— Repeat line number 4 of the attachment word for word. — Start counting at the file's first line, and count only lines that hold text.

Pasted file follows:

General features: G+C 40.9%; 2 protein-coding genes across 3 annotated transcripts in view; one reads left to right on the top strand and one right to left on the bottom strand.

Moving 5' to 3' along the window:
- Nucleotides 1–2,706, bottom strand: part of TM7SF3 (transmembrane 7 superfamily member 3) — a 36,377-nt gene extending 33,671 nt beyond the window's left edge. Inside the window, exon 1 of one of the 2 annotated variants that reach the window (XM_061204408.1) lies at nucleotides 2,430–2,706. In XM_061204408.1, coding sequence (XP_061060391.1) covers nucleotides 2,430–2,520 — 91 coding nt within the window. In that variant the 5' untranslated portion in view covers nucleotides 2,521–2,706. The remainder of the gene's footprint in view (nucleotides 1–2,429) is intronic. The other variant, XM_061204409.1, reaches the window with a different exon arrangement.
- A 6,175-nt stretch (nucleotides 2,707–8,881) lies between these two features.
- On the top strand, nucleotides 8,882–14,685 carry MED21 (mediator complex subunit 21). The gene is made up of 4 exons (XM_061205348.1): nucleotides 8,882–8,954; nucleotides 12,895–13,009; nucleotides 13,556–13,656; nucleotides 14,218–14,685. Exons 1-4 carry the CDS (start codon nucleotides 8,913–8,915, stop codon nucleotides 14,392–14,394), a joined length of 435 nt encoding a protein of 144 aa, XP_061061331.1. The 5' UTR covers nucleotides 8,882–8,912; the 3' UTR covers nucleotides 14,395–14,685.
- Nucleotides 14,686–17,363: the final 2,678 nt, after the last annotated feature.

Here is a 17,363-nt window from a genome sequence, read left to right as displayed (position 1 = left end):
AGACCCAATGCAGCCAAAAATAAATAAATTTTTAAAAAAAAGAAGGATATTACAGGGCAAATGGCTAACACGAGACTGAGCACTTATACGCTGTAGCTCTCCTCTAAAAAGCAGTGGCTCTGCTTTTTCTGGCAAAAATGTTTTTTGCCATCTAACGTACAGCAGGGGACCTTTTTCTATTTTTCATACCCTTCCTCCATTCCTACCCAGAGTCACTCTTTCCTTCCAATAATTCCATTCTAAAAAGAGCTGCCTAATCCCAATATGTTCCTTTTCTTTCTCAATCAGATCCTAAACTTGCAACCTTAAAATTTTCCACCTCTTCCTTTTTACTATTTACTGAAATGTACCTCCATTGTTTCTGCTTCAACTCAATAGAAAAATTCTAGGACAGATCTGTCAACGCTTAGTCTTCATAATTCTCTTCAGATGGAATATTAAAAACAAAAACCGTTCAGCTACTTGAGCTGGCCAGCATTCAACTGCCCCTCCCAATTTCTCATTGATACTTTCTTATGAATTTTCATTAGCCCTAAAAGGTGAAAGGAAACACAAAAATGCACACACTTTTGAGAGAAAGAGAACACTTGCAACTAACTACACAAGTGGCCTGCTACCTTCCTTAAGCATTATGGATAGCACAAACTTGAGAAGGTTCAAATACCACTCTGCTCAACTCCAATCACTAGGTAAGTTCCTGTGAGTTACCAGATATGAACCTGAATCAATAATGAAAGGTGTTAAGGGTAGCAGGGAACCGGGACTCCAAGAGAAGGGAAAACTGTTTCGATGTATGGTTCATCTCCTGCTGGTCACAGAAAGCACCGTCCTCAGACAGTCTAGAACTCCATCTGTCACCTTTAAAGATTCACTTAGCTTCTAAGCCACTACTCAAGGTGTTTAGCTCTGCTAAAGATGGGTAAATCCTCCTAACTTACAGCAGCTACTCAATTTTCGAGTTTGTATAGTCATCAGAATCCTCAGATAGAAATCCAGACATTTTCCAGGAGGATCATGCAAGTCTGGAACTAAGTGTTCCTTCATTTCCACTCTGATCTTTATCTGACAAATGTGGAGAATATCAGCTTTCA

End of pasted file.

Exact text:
- A 6,175-nt stretch (nucleotides 2,707–8,881) lies between these two features.